There is general agreement among health experts on key nutrients that enhance immune health and our ability to prevent and treat the flu; they happen to be the same nutrients I emphasized during the Cancer Prevention Series. They are the primary anti-oxidants – zinc, selenium, vitamins A, C and E.  Other notables are quercetin and vitamin D.

Any research into these nutrients will reveal that they don’t work in isolation; they require co-factors such as other vitamins, minerals or enzymes to activate or facilitate their use by our immune systems. Popular wisdom says that for iron absorption we need vitamin C, and for vitamin C absorption we need bioflavonoids, and the bioflavonoid quercetin is needed for the proper utilization of zinc. Often these nutrients are combined in nutritional supplements, and although supplements are of value, it is important that they be taken within the context of a whole food diet, emphasizing variety, in order to obtain the broad range of nutrients needed to best serve the immune system.

Soups and smoothies are my easiest ways to obtain nutritional variety because I can pack each with many different ingredients. The soup pot and blender are my best kitchen tools.

With the colder weather I am naturally drawn to eating more soup. For each soup recipe I use a bone and vegetable broth as a base along with immune supporting herbs and mushrooms. My current favorites are shiitake, reishi and enoki mushrooms, astragalus, thyme, rosemary, bay, ginger and raw garlic as a garnish. I aim for 5-7 servings of soup per week, ideally one bowl a day.

I am not attracted to fruit and cold food in the winter; smoothies make it easier for me to overcome this aversion, and I add hot water to remove the chill. I include several “superfood” powders known to support immune function; spirulina, rosehip and alfalfa.

Immune Power Smoothie for Disease Prevention

  • 1 banana
  • ¼ cup frozen blueberries (or mixed berries)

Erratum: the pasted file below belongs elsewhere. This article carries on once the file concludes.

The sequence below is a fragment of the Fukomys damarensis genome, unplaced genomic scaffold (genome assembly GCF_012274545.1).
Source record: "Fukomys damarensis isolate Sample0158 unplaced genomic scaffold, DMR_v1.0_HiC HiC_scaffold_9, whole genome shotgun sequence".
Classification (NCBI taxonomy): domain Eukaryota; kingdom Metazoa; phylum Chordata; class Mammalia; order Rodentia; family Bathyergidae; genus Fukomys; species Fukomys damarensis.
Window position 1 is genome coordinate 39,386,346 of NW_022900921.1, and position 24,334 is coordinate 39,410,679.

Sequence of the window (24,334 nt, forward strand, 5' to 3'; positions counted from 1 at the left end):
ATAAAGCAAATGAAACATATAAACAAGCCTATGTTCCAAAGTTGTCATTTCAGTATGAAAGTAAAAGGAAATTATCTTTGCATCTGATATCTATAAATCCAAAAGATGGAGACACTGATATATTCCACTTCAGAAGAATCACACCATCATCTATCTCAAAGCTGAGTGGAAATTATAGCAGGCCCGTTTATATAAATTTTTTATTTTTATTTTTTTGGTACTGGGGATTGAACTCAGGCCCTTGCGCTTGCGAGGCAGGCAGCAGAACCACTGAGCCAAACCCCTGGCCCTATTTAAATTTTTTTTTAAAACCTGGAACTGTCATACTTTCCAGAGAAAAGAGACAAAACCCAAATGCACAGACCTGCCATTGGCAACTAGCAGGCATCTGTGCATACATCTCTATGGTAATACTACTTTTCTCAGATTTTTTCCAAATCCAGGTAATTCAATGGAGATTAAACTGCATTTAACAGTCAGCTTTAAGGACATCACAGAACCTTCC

• ½ avocado
  • ¼ cup cranberry juice
  • 1 cup hot water
  • 2 tsp maple syrup
  • 1 tsp cod liver oil (yes, the flavour is hidden by the other ingredients)
  • 1 tsp spirulina powder
  • 1 tsp alfalfa powder
  • 1 tsp rosehip powder

Combine all ingredients in the blender until smooth. Makes 2 cups.


Herbs for Disease Prevention

I appreciate herbs because, like plant foods, many can be used daily to help form the foundation for good health. Since the pandemic started, I have been including the following herbs on a regular basis.  You can access more information on these herbs by downloading my Cold Kicking Tool Kit.

Astragalus – I wrap the chopped root in a muslin sachet and boil it along with marrow  bones and mushrooms when making broth, then remove it when the broth is complete.  I also make a decoction along with the other herbs mentioned below. I include the tincture of astragalus in my winter tincture blend.

Citrus peel – When I purchase organic oranges and lemons, I keep the peel and air dry them in a basket by the wood stove or in the dehydrator.  I add them to tea blends.

Garlic – 1 clove raw, crushed, daily, as a garnish for just about any meal

Ginger – fresh or dry in tea blends, powder added to porridge

Eleuthero, withania – adaptogenic herbs that help reduce the burden of stress, as teas and tinctures

Mental Health

My personal experience, plus 22 years of clinical experience confirms that stress suppresses the immune system. Rest, good sleep, exercise, nature, laughter, human connections and adaptogenic herbs have been my resources for relieving stress during the pandemic.

What are yours?

References

Bruce Lipton: The Human Immune System – What Happens During a COVID Infection?

Canadian Chronic Disease Indicators – Health Canada website

Stress and the Immune System